I sent my wife a link to Joshua’s entry on offshoring. Julie’s a teacher so I thought she’d find the following interesting:
For the past twenty years, while a changing economy and technology have dictated that we should increase the level of education of the workforce, we have seen the educational achievement of working-age citizens decline. We do have the world’s best advanced educational institutions, but the majority of advanced science and math degrees are awarded to foreign nationals. Obviously, not everyone needs to be a science or math genius, but this is a competetive world economy and people who don’t have these skills are certainly not going to be in any position to push the frontiers and create the next industry segments as old ones mature and are taken over by low-cost providers. One would think that a responsible government would be doing everything possible to increase the density of skilled people (including more competitive education, fast-track citizenship for skilled and highly-educated foreign workers) and stack the odds in our favor. Instead, I get the impression that it’s easier for politicians to get votes by telling students “it’s not your fault that you are being out-competed, it’s really the fault of the corporations and the incumbents”. Education is not a passive thing that happens to a student, and the more that students realize that their ultimate competitiveness lies within themselves, the more they will be prepared to push the value curve instead of falling for scarcity thinking — and ultimately that benefits everyone.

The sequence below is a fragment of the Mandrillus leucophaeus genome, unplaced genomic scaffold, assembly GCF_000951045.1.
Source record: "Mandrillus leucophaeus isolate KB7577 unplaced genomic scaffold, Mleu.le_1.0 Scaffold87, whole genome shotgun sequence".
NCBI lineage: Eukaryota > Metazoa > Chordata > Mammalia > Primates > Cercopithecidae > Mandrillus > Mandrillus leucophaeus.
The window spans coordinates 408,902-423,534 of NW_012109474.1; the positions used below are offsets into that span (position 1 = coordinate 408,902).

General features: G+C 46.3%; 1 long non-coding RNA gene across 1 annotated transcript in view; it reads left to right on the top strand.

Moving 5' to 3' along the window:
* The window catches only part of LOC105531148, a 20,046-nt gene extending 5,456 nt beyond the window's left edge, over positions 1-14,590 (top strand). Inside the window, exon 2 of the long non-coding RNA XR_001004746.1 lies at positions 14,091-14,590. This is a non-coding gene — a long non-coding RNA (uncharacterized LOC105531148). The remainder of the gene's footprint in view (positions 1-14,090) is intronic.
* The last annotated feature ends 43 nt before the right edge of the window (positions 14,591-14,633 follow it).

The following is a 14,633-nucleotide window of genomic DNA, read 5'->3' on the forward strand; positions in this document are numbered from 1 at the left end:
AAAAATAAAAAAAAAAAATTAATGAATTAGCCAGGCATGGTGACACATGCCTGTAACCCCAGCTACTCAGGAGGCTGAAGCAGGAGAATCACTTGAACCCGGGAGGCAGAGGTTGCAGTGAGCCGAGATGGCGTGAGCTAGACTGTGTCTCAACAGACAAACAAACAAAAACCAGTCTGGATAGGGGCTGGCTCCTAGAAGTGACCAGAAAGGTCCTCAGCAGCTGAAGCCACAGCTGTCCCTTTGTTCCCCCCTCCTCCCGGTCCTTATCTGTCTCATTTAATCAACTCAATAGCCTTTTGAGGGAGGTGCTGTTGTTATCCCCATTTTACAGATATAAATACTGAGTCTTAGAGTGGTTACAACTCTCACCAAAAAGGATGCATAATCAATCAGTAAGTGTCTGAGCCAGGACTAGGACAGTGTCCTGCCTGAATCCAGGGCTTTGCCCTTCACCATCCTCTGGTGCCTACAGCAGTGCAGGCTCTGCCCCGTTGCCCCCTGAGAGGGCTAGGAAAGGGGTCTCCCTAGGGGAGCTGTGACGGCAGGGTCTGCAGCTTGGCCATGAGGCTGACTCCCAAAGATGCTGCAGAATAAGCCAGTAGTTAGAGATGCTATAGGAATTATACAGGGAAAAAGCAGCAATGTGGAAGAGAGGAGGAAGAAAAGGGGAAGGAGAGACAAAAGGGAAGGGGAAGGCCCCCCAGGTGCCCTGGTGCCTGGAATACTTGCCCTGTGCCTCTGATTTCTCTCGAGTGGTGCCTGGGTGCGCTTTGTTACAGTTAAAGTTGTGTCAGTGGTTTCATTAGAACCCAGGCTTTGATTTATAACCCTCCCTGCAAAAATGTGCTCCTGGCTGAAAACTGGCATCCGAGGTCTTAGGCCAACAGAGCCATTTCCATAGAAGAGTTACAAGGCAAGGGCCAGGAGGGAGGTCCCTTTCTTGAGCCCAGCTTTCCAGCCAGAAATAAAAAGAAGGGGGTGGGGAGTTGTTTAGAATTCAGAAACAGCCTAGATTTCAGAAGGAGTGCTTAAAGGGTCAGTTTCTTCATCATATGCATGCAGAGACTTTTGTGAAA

She did find it intersting, so she posted of her on experience of earning success vs. entitlement.
There seems to be a trend in allowing people to point fingers wherever they can but at themselves when it comes time to recon with the fact that we are the masters of our own destiny and education and successes. The deal is that many people believe in the “equality” phase our culture has cultivated. What I mean is, treating people in the most PC or Fair way has led many children to feel that they are owed something in their future. No one is owed a thing. We are lucky to live in a country where our rights are honored, to be sure, but believe me; we are not striving very hard as a culture to maintain our supremacy of success.
We are slowly becoming a nation of people who wield our sense of entitlement recklessly and at the cost of our own opportunity
I wish she’d come work for Microsoft’s learning business unit.